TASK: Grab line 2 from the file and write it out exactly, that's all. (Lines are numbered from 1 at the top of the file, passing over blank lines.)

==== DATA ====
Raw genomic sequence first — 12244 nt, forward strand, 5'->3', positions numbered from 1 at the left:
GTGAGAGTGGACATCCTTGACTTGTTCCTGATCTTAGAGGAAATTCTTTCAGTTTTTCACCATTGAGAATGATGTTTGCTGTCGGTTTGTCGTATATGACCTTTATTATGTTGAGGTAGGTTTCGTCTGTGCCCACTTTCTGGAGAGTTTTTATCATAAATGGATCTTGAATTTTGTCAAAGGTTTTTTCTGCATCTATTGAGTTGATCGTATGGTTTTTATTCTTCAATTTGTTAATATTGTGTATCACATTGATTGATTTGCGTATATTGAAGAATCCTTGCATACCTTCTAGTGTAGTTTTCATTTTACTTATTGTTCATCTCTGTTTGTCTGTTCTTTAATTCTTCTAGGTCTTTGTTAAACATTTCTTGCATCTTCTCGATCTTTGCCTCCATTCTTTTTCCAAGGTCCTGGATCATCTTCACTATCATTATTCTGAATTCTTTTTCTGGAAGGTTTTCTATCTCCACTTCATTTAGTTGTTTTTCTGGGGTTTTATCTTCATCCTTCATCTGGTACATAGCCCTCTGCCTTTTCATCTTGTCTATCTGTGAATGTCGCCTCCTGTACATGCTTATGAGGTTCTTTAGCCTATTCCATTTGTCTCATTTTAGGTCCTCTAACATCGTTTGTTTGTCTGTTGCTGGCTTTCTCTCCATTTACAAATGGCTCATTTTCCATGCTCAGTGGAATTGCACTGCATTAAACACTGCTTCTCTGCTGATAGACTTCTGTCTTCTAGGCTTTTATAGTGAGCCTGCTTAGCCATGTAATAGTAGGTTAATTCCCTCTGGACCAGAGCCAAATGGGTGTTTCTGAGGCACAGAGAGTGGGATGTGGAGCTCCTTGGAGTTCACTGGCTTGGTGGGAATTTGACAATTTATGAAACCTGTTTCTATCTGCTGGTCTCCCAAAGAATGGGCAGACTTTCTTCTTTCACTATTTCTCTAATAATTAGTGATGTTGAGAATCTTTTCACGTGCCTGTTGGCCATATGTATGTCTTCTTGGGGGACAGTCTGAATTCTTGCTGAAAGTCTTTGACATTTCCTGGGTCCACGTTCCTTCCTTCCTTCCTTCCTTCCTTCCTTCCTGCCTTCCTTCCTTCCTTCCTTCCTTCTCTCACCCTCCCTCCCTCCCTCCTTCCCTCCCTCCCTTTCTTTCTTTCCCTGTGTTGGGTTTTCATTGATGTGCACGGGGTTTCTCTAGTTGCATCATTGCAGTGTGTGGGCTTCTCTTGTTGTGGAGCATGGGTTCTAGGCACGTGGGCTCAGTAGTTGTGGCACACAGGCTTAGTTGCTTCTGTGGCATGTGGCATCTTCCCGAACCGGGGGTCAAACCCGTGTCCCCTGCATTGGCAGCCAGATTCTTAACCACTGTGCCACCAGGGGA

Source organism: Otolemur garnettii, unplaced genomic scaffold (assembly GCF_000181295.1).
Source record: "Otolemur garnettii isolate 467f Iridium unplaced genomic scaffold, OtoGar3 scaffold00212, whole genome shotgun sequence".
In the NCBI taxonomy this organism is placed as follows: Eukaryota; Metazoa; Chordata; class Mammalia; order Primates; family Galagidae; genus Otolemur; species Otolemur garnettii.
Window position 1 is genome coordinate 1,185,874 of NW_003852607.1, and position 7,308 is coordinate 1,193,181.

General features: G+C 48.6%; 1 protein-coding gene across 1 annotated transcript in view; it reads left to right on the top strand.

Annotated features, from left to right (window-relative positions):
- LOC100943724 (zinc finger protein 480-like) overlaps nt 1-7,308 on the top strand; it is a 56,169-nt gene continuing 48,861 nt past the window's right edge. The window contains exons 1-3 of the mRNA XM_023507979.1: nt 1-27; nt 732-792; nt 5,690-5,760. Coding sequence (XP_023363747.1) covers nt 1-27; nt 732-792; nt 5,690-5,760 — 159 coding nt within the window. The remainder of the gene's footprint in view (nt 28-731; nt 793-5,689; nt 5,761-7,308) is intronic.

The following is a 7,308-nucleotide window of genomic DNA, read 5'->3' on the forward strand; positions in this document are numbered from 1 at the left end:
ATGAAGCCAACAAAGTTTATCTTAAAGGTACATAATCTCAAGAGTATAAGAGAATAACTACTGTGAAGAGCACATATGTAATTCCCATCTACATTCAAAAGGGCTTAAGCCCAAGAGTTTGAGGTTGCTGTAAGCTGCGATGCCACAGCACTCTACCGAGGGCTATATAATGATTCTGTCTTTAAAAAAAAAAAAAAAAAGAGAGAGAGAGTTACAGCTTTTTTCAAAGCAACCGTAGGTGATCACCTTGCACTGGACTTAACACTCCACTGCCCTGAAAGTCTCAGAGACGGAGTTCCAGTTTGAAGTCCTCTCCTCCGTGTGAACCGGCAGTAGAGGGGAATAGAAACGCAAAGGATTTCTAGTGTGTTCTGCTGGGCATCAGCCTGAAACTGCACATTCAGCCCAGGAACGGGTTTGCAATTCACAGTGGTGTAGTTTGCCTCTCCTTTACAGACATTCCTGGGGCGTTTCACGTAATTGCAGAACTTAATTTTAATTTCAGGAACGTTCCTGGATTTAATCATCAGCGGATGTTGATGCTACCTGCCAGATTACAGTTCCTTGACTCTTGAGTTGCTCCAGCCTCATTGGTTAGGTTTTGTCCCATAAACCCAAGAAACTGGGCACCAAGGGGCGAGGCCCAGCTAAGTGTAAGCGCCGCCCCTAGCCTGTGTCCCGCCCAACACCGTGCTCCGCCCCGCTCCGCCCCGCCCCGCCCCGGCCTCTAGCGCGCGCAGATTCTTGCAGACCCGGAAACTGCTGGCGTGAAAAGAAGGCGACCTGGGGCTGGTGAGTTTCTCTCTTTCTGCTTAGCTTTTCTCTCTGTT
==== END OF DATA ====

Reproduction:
GTGAGAGTGGACATCCTTGACTTGTTCCTGATCTTAGAGGAAATTCTTTCAGTTTTTCACCATTGAGAATGATGTTTGCTGTCGGTTTGTCGTATATGACCTTTATTATGTTGAGGTAGGTTTCGTCTGTGCCCACTTTCTGGAGAGTTTTTATCATAAATGGATCTTGAATTTTGTCAAAGGTTTTTTCTGCATCTATTGAGTTGATCGTATGGTTTTTATTCTTCAATTTGTTAATATTGTGTATCACATTGATTGATTTGCGTATATTGAAGAATCCTTGCATACCTTCTAGTGTAGTTTTCATTTTACTTATTGTTCATCTCTGTTTGTCTGTTCTTTAATTCTTCTAGGTCTTTGTTAAACATTTCTTGCATCTTCTCGATCTTTGCCTCCATTCTTTTTCCAAGGTCCTGGATCATCTTCACTATCATTATTCTGAATTCTTTTTCTGGAAGGTTTTCTATCTCCACTTCATTTAGTTGTTTTTCTGGGGTTTTATCTTCATCCTTCATCTGGTACATAGCCCTCTGCCTTTTCATCTTGTCTATCTGTGAATGTCGCCTCCTGTACATGCTTATGAGGTTCTTTAGCCTATTCCATTTGTCTCATTTTAGGTCCTCTAACATCGTTTGTTTGTCTGTTGCTGGCTTTCTCTCCATTTACAAATGGCTCATTTTCCATGCTCAGTGGAATTGCACTGCATTAAACACTGCTTCTCTGCTGATAGACTTCTGTCTTCTAGGCTTTTATAGTGAGCCTGCTTAGCCATGTAATAGTAGGTTAATTCCCTCTGGACCAGAGCCAAATGGGTGTTTCTGAGGCACAGAGAGTGGGATGTGGAGCTCCTTGGAGTTCACTGGCTTGGTGGGAATTTGACAATTTATGAAACCTGTTTCTATCTGCTGGTCTCCCAAAGAATGGGCAGACTTTCTTCTTTCACTATTTCTCTAATAATTAGTGATGTTGAGAATCTTTTCACGTGCCTGTTGGCCATATGTATGTCTTCTTGGGGGACAGTCTGAATTCTTGCTGAAAGTCTTTGACATTTCCTGGGTCCACGTTCCTTCCTTCCTTCCTTCCTTCCTTCCTTCCTGCCTTCCTTCCTTCCTTCCTTCCTTCTCTCACCCTCCCTCCCTCCCTCCTTCCCTCCCTCCCTTTCTTTCTTTCCCTGTGTTGGGTTTTCATTGATGTGCACGGGGTTTCTCTAGTTGCATCATTGCAGTGTGTGGGCTTCTCTTGTTGTGGAGCATGGGTTCTAGGCACGTGGGCTCAGTAGTTGTGGCACACAGGCTTAGTTGCTTCTGTGGCATGTGGCATCTTCCCGAACCGGGGGTCAAACCCGTGTCCCCTGCATTGGCAGCCAGATTCTTAACCACTGTGCCACCAGGGGA